Unlike the south viaduct which was constructed in sections, the north viaduct was fully assembled on site and pushed out over static temporary supports as a single operation. It is more than 220-metres long and has travelled more than 230 metres. Adding the temporary equipment needed for the launch increases the total weight pushed to over 6,000 tonnes.
A distance of only 64 metres now remains between making the connection from the north viaduct to the north deck fan.
Michael Martin, project director for the consortium building the new bridge, Forth Crossing Bridge Constructors, said: “The launch of the north approach viaduct into its final position has been one of the most technically challenging operations of its type ever performed.
“A massive total of 6,300 tonnes of steel and concrete was launched out 230 metres, in itself a significant feat of engineering. But what makes this operation really special is the fact that we had to slide the trailing edge of the moving structure down two ramp walls in order to raise the front edge by two metres. This allowed us to pivot the entire structure over the top of one of the two support piers as it moved forwards, resulting in the viaduct structure being at the correct geometry to match the emerging deck coming from the north tower.”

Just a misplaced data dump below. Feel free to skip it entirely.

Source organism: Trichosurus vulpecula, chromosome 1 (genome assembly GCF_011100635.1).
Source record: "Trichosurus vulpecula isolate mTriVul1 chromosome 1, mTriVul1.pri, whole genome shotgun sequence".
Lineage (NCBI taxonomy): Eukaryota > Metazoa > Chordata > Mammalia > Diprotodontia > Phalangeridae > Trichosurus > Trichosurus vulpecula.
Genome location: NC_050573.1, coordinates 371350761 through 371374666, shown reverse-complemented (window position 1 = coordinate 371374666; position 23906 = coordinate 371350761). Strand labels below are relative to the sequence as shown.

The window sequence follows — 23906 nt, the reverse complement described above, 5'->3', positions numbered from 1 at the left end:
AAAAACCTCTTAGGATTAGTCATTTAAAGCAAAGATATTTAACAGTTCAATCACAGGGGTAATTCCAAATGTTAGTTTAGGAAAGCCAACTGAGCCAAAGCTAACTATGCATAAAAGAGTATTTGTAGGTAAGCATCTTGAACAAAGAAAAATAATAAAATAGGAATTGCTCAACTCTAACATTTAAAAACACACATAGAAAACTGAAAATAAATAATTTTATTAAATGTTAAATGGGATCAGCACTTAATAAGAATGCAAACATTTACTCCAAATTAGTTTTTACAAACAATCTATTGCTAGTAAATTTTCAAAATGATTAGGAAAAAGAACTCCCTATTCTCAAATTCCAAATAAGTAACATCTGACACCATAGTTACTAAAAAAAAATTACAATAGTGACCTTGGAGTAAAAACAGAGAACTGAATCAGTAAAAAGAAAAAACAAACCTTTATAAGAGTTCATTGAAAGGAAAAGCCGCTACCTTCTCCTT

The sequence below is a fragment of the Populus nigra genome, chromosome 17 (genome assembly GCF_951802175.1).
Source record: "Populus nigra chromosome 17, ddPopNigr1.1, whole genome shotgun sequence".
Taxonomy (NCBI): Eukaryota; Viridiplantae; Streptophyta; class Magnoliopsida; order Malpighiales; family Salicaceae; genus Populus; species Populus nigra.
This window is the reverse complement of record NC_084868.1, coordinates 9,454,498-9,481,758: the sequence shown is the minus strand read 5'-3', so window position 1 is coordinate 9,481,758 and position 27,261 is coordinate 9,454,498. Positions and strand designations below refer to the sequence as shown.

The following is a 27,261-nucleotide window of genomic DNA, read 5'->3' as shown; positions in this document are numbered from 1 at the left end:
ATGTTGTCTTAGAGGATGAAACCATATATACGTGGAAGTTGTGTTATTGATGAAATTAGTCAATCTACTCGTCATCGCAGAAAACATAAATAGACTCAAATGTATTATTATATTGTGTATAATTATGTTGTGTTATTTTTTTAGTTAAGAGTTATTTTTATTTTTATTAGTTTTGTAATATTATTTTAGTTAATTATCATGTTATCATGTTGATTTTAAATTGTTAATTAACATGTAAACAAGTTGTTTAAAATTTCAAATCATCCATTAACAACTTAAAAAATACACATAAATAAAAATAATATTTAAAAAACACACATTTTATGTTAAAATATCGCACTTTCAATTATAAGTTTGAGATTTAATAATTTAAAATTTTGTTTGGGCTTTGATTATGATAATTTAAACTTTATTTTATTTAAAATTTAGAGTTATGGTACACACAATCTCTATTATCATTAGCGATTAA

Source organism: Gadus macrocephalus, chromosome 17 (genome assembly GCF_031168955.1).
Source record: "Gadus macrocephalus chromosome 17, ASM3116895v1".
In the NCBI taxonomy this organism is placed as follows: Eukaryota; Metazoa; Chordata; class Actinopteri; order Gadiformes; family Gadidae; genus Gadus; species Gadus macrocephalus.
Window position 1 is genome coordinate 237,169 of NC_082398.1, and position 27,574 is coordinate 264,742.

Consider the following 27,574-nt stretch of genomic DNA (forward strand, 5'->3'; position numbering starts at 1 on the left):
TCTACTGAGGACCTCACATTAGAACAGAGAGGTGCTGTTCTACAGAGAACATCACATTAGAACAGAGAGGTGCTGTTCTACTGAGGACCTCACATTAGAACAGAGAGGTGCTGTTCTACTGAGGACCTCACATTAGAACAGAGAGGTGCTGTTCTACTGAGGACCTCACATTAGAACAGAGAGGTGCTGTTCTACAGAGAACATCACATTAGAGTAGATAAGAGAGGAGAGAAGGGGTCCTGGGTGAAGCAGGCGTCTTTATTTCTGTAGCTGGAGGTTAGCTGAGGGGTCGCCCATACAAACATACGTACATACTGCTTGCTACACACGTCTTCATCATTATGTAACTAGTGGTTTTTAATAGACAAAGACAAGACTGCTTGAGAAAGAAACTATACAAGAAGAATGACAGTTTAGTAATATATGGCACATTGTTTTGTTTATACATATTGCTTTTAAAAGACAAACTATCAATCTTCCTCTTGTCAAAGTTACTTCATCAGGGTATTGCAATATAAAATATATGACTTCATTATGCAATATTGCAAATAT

He added: “This operation was extremely technically challenging. It required the ingenuity of some of the best engineers in the world, to design and build the structure and devise the method of safely and successfully launching it out into position. This is the kind of work being delivered on a daily basis right across this amazing project.”
The 2.7km bridge is being built by the Forth Crossing Bridge Constructors (FCBC) consortium, comprising Hochtief, Dragados, American Bridge and Morrison Construction under a £790m contract.